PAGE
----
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Great Lakes Article:

Compact touches off round of Capitol bickering
By Stacy Forster
Milwaukee Journal Sentinel
Published February 15, 2008


Madison -- This legislative session has been marked by a spirit of bipartisanship that hadn't been seen in past sessions, with little rhetoric of one party blasting the other.

That changed Thursday with a fissure over the Great Lakes compact - an issue that's supposed to be bipartisan.

With word that Assembly Speaker Mike Huebsch (R-West Salem) and Rep. Scott Gunderson (R-Waterford) had sent a letter to Ohio senators pledging to work on legislation to change the compact, Gov. Jim Doyle accused Assembly Republicans of trying to derail the compact.

"That's why it is especially troubling to me that Assembly Republican leaders would attempt to derail the Great Lakes Compact," Doyle said in a statement. "It's hard to believe they would prevent Waukesha County communities and businesses from ever getting any water from the Great Lakes, especially at a time when the citizens of Waukesha need a sustainable source of safe drinking water.

"It's also hard to believe Assembly Republicans would take away Wisconsin's ability to protect the Great Lakes from being drained by other states."

Huebsch and Gunderson later Thursday issued a release that charged Doyle was trying to rubber stamp a document that would put Wisconsin's economic development opportunities in jeopardy. The pair said they support a compact - just one that's "done right - not a rush-job passage of an unfinished product."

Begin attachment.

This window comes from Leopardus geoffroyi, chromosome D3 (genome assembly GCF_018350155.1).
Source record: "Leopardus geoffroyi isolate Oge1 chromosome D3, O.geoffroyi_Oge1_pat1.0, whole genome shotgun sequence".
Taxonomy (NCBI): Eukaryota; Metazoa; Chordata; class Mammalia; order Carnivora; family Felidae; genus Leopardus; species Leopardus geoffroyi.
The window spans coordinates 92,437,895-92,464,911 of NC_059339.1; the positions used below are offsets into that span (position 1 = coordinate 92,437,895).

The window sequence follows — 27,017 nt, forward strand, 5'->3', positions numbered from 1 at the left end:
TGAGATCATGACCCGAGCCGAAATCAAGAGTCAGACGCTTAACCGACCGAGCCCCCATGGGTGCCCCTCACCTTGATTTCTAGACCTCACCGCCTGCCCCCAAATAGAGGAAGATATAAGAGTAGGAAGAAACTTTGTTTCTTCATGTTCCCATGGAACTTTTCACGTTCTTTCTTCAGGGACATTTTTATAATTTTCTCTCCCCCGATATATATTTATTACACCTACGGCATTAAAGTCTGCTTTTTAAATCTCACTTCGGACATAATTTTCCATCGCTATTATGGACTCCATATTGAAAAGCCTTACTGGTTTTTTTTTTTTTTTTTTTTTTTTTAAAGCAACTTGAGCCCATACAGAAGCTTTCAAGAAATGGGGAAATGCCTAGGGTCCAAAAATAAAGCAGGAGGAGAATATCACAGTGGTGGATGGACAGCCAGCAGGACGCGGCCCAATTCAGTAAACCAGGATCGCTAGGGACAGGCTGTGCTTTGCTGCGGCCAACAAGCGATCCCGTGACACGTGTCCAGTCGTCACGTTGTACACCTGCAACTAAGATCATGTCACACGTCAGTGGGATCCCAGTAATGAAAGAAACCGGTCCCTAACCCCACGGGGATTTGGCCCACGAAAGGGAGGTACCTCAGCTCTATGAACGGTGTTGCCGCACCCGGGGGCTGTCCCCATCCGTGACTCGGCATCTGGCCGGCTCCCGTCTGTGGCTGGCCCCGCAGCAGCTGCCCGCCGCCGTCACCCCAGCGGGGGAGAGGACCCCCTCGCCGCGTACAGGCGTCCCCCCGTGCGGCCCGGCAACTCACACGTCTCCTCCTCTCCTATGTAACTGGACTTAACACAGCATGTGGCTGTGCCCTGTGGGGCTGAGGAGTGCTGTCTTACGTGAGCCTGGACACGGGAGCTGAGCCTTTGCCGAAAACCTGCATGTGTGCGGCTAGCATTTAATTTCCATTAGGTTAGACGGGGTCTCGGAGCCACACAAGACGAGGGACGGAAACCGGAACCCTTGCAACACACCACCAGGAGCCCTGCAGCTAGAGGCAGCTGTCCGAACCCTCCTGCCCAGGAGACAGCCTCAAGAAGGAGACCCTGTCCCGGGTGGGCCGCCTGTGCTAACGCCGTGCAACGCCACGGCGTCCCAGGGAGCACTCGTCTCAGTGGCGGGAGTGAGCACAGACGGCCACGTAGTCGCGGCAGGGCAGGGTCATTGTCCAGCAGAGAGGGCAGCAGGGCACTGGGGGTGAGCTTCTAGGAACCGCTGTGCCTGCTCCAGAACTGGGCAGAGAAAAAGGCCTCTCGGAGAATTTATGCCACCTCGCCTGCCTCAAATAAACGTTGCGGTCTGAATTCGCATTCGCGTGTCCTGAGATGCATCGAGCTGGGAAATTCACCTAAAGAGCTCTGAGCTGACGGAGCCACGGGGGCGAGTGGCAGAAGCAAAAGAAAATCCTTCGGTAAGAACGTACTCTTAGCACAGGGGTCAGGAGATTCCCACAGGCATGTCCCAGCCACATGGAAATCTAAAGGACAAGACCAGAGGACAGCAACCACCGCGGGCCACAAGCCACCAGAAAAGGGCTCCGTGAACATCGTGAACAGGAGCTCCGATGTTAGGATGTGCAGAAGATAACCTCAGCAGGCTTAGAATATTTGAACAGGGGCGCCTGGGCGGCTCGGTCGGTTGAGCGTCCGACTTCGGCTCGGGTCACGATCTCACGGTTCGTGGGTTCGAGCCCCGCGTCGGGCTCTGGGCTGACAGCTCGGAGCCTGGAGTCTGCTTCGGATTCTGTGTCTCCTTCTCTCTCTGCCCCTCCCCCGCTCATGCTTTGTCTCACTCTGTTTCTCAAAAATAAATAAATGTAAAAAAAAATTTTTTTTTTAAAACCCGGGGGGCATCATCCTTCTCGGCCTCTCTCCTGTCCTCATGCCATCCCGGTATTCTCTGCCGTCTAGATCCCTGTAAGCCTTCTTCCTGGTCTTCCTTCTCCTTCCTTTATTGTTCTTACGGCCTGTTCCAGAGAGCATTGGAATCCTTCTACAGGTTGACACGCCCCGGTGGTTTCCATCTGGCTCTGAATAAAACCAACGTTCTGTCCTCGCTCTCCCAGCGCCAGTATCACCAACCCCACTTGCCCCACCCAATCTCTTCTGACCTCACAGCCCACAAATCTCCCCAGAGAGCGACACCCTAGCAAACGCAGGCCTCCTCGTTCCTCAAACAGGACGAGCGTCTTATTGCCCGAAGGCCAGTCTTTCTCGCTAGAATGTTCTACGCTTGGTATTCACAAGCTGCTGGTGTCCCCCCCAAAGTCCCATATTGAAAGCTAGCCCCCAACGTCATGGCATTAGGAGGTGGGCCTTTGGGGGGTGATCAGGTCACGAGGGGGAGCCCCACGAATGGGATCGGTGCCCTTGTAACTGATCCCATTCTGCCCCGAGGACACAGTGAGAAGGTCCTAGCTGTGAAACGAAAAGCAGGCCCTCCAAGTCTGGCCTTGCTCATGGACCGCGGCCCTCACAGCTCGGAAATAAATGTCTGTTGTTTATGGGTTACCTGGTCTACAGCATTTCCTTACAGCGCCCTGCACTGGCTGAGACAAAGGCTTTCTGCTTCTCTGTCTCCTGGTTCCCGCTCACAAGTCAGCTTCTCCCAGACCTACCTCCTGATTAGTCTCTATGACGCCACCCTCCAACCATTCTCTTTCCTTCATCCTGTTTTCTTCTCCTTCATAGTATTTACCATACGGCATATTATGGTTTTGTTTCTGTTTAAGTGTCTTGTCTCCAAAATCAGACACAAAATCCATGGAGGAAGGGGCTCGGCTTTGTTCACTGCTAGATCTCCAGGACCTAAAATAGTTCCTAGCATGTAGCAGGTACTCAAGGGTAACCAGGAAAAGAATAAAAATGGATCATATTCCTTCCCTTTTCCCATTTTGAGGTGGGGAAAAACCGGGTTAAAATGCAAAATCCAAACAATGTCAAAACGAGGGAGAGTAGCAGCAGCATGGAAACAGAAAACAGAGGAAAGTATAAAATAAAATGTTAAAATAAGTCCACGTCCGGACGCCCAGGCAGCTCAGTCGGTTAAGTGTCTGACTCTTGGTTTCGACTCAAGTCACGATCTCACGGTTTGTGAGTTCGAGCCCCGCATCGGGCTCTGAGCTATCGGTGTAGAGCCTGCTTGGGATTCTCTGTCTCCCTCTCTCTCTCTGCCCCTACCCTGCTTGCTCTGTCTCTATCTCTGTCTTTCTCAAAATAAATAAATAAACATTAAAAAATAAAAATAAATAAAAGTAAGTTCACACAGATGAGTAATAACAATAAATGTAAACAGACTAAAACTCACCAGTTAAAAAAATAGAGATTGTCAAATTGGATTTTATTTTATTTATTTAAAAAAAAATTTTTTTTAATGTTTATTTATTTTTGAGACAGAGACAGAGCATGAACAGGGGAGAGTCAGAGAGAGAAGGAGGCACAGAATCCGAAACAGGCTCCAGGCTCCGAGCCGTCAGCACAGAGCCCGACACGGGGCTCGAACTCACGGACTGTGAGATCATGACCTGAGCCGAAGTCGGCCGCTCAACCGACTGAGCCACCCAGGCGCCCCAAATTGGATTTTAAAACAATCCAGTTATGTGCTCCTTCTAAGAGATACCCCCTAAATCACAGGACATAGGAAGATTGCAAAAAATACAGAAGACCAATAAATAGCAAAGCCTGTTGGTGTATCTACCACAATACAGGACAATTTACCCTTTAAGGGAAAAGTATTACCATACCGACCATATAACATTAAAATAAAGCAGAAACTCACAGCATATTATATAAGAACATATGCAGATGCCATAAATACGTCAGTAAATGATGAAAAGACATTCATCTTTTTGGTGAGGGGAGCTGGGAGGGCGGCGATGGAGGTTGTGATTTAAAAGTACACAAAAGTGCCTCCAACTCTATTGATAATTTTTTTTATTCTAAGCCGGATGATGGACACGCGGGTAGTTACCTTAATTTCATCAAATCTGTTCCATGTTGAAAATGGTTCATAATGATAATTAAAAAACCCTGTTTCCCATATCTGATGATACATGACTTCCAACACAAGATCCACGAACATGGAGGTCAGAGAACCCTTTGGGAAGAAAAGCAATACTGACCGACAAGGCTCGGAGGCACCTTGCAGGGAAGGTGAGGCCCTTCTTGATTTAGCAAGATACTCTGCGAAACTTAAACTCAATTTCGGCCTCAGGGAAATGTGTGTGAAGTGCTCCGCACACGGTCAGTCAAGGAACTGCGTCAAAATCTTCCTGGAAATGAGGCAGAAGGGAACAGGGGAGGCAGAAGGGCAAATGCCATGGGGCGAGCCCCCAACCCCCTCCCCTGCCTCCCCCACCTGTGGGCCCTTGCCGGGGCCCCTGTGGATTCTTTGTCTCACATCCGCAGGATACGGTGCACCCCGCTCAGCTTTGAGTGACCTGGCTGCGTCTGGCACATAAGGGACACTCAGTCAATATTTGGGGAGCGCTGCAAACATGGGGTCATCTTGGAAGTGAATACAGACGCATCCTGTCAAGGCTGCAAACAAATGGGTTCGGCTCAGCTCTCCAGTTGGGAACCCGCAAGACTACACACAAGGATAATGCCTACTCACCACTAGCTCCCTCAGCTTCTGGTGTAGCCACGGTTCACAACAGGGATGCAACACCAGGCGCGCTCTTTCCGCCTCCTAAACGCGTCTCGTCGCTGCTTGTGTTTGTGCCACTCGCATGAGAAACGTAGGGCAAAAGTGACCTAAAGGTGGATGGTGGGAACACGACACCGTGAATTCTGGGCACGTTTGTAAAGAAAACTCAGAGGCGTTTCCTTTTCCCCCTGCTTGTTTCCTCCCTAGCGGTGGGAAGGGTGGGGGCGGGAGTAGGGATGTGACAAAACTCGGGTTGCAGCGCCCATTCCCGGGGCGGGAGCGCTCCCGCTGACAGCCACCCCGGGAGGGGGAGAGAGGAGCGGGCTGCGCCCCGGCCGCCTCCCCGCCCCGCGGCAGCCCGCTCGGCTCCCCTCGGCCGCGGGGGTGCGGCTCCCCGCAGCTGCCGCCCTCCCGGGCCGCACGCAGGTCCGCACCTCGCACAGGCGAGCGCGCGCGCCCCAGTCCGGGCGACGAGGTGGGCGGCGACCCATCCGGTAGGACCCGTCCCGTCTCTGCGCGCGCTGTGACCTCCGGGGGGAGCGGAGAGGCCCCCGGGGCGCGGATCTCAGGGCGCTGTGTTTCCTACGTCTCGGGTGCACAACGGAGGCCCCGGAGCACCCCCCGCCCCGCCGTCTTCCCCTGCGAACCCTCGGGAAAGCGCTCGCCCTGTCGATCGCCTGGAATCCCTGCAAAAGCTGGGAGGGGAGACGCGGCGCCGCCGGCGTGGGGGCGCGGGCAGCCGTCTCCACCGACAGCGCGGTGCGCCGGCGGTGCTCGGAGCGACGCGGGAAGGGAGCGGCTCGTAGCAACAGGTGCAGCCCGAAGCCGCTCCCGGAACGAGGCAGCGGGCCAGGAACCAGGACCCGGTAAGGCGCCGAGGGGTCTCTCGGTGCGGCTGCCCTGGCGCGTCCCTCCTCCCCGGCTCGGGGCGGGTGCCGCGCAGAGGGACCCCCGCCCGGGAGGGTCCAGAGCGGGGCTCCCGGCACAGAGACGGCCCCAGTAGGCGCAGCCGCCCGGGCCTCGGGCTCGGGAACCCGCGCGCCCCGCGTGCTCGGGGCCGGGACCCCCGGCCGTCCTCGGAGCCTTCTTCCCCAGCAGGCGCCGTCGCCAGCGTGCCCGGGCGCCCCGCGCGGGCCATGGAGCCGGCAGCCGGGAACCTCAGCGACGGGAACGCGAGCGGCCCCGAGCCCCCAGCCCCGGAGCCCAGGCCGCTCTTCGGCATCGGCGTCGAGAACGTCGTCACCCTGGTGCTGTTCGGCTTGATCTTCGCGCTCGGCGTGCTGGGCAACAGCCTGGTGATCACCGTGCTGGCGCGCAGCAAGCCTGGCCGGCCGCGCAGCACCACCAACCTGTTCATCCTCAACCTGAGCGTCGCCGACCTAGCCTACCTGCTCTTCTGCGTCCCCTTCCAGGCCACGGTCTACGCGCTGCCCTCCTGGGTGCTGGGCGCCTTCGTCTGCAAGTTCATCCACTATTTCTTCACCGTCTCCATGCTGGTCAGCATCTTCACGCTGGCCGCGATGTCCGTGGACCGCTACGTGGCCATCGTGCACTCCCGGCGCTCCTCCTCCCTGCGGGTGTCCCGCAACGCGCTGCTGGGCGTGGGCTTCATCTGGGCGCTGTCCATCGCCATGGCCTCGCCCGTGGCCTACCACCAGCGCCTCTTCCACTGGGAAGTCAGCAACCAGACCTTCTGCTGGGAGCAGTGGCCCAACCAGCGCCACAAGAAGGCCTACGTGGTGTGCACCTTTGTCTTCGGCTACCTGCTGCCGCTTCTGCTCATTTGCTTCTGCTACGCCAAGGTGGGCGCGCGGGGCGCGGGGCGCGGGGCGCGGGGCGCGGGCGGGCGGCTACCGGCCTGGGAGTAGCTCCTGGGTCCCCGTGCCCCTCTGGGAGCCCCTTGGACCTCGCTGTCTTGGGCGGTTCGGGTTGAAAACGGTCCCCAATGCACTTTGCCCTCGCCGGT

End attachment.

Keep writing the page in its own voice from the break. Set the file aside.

"In his State of the State speech less than a month ago, Gov. Doyle said that we need to ‘reach across the aisle, put partisanship aside, and focus on the incredible assets we have in this state,'" Huebsch said in the statement. "Today, he is doing the exact opposite by criticizing Republican efforts to improve the compact with reasonable solutions to important concerns."

Senators were just as angry as Doyle about the Assembly Republicans' action, asking why they didn't come to Wisconsin senators before approaching those from Ohio. Sen. Bob Jauch (D-Poplar).

"Frankly, I am stunned that Speaker Huebsch thumbed his nose at the Wisconsin Senate and signed a letter to an Ohio state senator on the same day" a Wisconsin Senate committee held a hearing on the draft legislation. "His rhetoric refers to a strong compact but his actions speak of a swift public execution of our true bipartisan efforts to protect our water."

The sparring over the compact should make for some interesting developments in the remaining few weeks of the legislative session. Gunderson said Thursday there's "no way" the legislation can be done by the end of the session on March 13 because the bill is still in draft form.

But if it passes the Senate, Assembly Assistant Majority Leader Jon Richards (D-Milwaukee) said he plans to force a vote on the compact in the Assembly.




 

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